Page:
#11 overall recruit Tony Pulver is a jump shooting point guard who looks poised to give senior incumbent Michael Breaux a run for the job. The #5 overall recruit, Juco small forward Richard Nicholas is an all-around offensive threat who probably slots into the starting lineup right away, possibly kicking last year’s 3 Buck Gee up to the 2 guard spot. Both players are forecasted to be top 10 picks in the WBA next year, making Yellowhammer one of 3 teams to have that going for them.

Down in the paint, the Mammoths return Williams Kelly, a solid all around player who has a nice 3 point shot for a 6’9 player, draining 40% of his attempts last year. Poised to join him as well as his brother Buck in the starting lineup is sophomore Bruce Gee, who looks to have the potential to be a standout scorer, defender, and defensive rebounder. The fourth of Yellowhammer’s quartet of 5* recruits, SG Nathaniel Derryberry, has the makings of a solid shooting guard but might actually struggle to see the floor due to the amount of talent here.


#4 Chesapeake University Blue Rams (31-3)

At last, we leave the confines of the South 7 and head up the coast to the GEL, where the Chesapeake Blue Rams coasted to a 30-win season and the #1 ranking only to be upset by Middle Oklahoma State in the 2nd round of the tournament. The Rams bid farewell to stalwart PG and 3rd team All-American Forest Robb, who led the GCBA in assists per game with 8.5 and set the career record with 931, but secured a top 5 recruiting class centered around two 5* prospects and return both starting frontcourt players.

Both of the top recruits look ready to play right away, with #4 overall recruit SG Ben Frisbee looking like the inside scoring specialist and #10 overall recruit SF John Skaggs a dangerous long range shooter (not to discount Skaggs’ own inside scoring ability). Both look to be on the same path, Freshmen All Americans and one-and-done, as Chesapeake is another team with 2 players currently mocked in the top 10 for next year (which of course is prior to training camps and subject to some change).

Quinn Girard has been an anchor in the middle for the Blue Rams for the past 3 years, and the defensive standout still has the ability to take his game on that end to the next level. He also has a nice faceup game and a 3 point shot that could get a little better still, with a good training camp he could become a blue rated player in my opinion. Sophomore Paul Ritz is only 6’7, but after logging over 1,000 minutes last year he could still have a pretty nice ratings breakout both as a scorer and defender, and is a good bet to be around for the next 3 years holding things down at the power forward spot.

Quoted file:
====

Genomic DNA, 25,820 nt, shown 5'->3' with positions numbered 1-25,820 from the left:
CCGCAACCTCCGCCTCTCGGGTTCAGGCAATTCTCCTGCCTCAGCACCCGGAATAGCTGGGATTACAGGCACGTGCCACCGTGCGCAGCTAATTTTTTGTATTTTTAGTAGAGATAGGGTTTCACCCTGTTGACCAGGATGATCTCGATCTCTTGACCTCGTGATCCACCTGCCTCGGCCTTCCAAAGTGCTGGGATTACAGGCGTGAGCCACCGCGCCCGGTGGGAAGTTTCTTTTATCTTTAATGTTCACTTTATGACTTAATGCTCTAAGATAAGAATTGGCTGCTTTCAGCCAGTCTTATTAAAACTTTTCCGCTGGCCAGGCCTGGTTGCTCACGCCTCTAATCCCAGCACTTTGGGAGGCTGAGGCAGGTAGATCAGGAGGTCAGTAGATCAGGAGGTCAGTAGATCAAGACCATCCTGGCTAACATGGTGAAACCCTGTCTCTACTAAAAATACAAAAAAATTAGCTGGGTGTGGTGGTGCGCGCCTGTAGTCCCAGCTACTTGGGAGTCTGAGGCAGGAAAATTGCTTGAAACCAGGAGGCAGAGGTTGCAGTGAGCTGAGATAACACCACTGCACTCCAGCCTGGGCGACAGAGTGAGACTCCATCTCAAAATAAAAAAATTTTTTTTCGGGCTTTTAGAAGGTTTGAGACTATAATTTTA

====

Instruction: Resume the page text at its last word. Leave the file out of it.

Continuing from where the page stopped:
The big question for Chesapeake is who will replace Forest Robb at the point, and their best option may be yet another freshman. Though ranked as a 3* prospect and #102 overall, James Brenneman has the potential to be a very reliable PG who can run an offense efficiently. He might have some growing pains year 1, but in the long term he should become a big asset to the Rams.


#5 Greenbriar Tech Techies (27-6)

The only team to make the GCBA tournament every year since 2009, Greenbriar Tech has been a model of consistency as a program and is one of 3 schools to carry a prestige rating of 100 thanks to that. The Techies’ 3 person recruiting class was headlined by #20 overall recruit SF Zackary Poland and ranked 11th in the nation, which was actually the program’s first finish outside of the top 10 since 2014. Greenbriar won the Big 7 for a 6th time in 2019, tying Columbus Poly for the most total conference titles, and only Blue Grass University seem equipped to prevent them from running it back again next year.

Tech’s most experienced returnee is senior SF Burl Cadena, a two year starter who is a pretty good scorer and not a notable liability anywhere else. The projected starters and depth at the post positions are a strength for this squad, as 7 footer Francis Moyers looks to emerge from the shadow of top 10 pick Tyrre Dudley to provide a defensive stopper in the paint, while junior power forward John Adams is a former 5 star recruit who could explode into All-American form after averaging nearly 10 PPG in his first season starting last year. With 2 freshmen waiting in the wings, Greenbriar will need to do a little work recruiting to prepare for a quick turnaround in case Adams seeks the pros a year early- they project to have 6 scholarships so it would be a good landing spot for a new coach to shape their team of the future.

Junior PG Chris Rainbolt is a defensive stud who has the potential to keep getting better as an offensive player, he will presumably be joined in the backcourt by 6’7 senior Asher Irving, a tricky ball handler and plus defender whose scoring is a work in progress. Recruiting will be even more important for the guard position, with only Christian Driggers (who only played 34 minutes last year) standing as a scholarship player in reserve.